But where The Dropout excels most – other than in its dual lead performances – is in unpacking the gendered fascination with Elizabeth. The show transports us back to a time when the sight of an ultrasuccessful young female founder really was striking, especially for fellow women in tech, while illustrating its protagonist’s studied transformation into the Holmes we know today: she of the red lipstick, austere wardrobe and fake deep voice.
(Somewhat deglammed, Seyfried, in perhaps her best performance to date, is more notable here for the intensity she brings to her character, as well as her excellence in portraying Elizabeth in a wide range of ages).
Meriwether and her writers don’t bring new insight into the dynamics that allowed the real-life Holmes to put her older male benefactors at ease by occupying a type of femininity that’s beguiling yet nonthreatening. But it’s worth considering anew all the effort and inspiration that went into her gradual makeover, especially since no pre-existing template existed for her in Palo Alto – or at least none she was interested in emulating.
The Dropout also succeeds in envisioning the probable contours of Elizabeth and Sunny’s increasingly dysfunctional relationship, while injecting some black humour and novelty via a late plotline that brings together the female founder’s foes (played by a murderer’s row of character actors in Kate Burton, William H Macy and Laurie Metcalf). Other welcome faces include Stephen Fry, Elizabeth Marvel, Alan Ruck, Kurtwood Smith and Sam Waterson – the latter two playing, respectively, Elizabeth’s onetime lawyer David Boies and her investor and confidant George Shultz, a former secretary of state.
But while the miniseries conveys the fallout from Theranos’ duplicity, the more brazen and outrageous Elizabeth’s lies become, the more we lose sight of her as a character.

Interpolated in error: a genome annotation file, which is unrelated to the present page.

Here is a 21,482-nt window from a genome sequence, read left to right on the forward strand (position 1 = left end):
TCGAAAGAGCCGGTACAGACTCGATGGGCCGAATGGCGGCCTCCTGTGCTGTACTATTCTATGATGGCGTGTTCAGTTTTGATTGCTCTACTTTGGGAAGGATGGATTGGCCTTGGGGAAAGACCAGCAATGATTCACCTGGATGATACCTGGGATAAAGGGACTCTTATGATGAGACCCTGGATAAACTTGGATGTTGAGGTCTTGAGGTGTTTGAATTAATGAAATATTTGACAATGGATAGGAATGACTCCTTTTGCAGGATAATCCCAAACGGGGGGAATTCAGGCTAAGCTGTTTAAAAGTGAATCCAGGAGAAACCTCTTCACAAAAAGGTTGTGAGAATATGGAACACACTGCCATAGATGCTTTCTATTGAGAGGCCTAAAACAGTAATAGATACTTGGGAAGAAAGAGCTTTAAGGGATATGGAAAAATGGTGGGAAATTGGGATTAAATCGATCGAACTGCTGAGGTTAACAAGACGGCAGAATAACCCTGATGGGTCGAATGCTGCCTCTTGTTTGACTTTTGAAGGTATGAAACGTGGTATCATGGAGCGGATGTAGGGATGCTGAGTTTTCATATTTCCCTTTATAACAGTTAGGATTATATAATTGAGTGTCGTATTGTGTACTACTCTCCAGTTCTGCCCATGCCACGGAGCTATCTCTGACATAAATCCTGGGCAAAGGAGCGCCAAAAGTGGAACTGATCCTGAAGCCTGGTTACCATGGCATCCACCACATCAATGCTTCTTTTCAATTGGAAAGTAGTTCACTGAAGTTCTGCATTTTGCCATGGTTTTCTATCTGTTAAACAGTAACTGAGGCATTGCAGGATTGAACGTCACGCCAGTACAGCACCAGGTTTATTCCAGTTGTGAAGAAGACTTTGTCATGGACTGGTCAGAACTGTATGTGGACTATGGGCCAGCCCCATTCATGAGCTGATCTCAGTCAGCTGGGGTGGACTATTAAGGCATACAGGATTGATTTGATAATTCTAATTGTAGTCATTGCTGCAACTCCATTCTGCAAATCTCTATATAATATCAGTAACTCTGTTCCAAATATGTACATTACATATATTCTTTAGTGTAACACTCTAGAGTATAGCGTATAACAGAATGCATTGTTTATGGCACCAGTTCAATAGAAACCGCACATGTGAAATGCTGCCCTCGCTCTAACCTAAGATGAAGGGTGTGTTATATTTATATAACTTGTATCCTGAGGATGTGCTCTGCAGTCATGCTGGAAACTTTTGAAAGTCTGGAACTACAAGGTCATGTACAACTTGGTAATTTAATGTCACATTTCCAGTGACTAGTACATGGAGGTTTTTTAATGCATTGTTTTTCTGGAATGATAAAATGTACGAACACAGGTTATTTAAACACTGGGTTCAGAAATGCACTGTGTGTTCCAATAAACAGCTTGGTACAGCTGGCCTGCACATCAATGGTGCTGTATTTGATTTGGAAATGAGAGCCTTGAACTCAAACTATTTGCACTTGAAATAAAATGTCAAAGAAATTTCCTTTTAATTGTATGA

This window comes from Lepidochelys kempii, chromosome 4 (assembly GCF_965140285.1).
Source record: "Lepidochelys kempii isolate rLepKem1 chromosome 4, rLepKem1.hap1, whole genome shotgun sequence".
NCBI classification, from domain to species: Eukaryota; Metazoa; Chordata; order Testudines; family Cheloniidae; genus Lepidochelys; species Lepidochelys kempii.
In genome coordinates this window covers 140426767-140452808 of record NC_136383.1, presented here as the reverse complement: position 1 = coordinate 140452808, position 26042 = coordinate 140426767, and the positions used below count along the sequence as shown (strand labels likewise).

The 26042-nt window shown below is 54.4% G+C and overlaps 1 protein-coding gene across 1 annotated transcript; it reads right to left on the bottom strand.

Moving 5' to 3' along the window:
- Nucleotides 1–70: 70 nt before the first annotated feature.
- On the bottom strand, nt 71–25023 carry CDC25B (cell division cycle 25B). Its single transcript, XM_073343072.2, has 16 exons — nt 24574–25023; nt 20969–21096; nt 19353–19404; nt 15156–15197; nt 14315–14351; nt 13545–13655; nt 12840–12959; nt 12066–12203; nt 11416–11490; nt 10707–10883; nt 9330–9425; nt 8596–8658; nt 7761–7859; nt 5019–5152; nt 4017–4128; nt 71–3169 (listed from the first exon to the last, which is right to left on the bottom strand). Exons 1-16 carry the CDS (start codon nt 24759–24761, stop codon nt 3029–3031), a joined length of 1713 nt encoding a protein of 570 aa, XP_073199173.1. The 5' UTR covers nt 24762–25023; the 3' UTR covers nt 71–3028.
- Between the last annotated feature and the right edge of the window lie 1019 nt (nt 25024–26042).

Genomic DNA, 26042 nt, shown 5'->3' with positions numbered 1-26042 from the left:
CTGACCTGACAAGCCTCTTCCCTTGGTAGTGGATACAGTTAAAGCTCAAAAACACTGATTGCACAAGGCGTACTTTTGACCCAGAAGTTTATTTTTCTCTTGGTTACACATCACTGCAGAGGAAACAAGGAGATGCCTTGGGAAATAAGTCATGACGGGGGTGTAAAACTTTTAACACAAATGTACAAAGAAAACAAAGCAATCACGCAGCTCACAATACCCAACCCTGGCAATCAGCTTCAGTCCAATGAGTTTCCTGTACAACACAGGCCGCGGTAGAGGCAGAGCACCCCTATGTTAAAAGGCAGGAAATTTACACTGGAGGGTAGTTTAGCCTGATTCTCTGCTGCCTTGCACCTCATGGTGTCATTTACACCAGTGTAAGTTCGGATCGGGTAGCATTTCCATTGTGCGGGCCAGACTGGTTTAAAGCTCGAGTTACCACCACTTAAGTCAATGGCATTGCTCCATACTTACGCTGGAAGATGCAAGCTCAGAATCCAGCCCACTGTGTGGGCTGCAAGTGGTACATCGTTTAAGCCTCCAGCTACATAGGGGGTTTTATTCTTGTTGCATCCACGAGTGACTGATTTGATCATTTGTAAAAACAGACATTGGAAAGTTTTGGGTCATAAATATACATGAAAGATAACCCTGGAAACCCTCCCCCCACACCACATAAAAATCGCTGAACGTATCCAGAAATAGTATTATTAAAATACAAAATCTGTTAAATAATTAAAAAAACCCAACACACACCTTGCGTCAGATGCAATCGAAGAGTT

Listening to the podcasts and watching the documentaries about Holmes, I always wondered how the CEO felt about her ability to spin so many plates to keep the falsehoods going and the money coming: Tired? Guilty? Stuck? Masterful? Exhilarated? Did she really think she’d be able to one day deliver the revolution she kept selling, or did she always know she was merely building a house of cards? Save for the corrosive romance at the heart of the show, The Dropout’s first seven episodes (the number provided to critics) don’t imagine enough, perhaps to hew to a journalistic impulse that’s noble in theory, but fails to fully satisfy in execution. In the end, its title character remains as elusive as her promises.
If Elizabeth Holmes reinvented herself into a biotech messiah, Travis Kalanick, the co-founder of Uber, transformed himself into a cartoon. At least that’s the impression left by Super Pumped, Showtime’s new business-centric anthology drama from Billions creators David Levien and Brian Koppelman. (Perhaps Ryan Murphy already trademarked American Business Story). Subtitled The Battle for Uber, the first season, adapted from journalist Mike Isaac’s book, centres on one of the tech world’s most notorious “bad boys”, who resigned as the ride-share company’s CEO in 2017.